“In this case, I think it is more venting/relief and if OP wants to “fix” themselves because it makes them feel better, they are better off just making sure that they are a conscientious coworker ” – I don’t know if I agree with this or not. When people start changing themselves to impress others or be who they think others want them to be, they end up in trouble. There doesn’t appear to be a job performance issue or a need for OP to be more conscientious at work, at least from what OP has said, right? Chris got managed out (and up), and now OP is spiraling. OP sounds anxious and freaked out, with a perception that they are hated, with a need for reassurance from others, and that’s not the time for a glow-up. That’s the time to be reading some self-help books, seeking other methods of help, and figuring out how and why this whole thing with Chris has managed to completely kick down OP’s doors.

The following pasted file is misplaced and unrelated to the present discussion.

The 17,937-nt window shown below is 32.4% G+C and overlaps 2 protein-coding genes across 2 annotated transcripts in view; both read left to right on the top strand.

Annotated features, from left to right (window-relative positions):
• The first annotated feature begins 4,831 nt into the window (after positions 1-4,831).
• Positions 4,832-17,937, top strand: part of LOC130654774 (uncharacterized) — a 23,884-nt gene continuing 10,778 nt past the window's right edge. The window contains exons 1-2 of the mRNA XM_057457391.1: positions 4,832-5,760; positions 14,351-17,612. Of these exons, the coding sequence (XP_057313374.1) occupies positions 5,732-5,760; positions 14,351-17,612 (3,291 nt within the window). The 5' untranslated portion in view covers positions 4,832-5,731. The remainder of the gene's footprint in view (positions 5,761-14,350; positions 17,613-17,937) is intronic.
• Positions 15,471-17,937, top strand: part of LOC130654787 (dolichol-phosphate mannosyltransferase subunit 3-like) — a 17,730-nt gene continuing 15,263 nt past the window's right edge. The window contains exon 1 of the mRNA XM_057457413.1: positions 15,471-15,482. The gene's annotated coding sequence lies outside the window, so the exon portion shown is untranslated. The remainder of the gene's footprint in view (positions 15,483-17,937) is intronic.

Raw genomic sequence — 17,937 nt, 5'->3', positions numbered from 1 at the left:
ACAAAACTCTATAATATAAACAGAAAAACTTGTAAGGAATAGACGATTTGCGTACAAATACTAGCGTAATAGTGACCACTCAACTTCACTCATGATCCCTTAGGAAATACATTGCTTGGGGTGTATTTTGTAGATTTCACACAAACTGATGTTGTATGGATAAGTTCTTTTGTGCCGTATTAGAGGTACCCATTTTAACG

With my Chris, I didn’t realize how much I had changed myself to meet his needs…as a PEER…until I was through an HR nightmare and my boss was curious why my high opinion of the dude changed 180 degrees in the space of two seconds. I wanted his approval, and I torn myself apart to get it. I hope the OP doesn’t do that in their situation here. It sounds like a fairly oddball work environment to start with.

By: JSPA Wed, 24 Nov 2021 20:18:46 +0000 people who are really problematic get talked about while they are there. People who are mixed–nice but sloppy, well meaning but leave people hanging / pawn off core duties or for that matter, entirely competent but severe–often escape much complaint while there, but there’s a collective sigh of relief that pours out in an upwelling once they’re gone.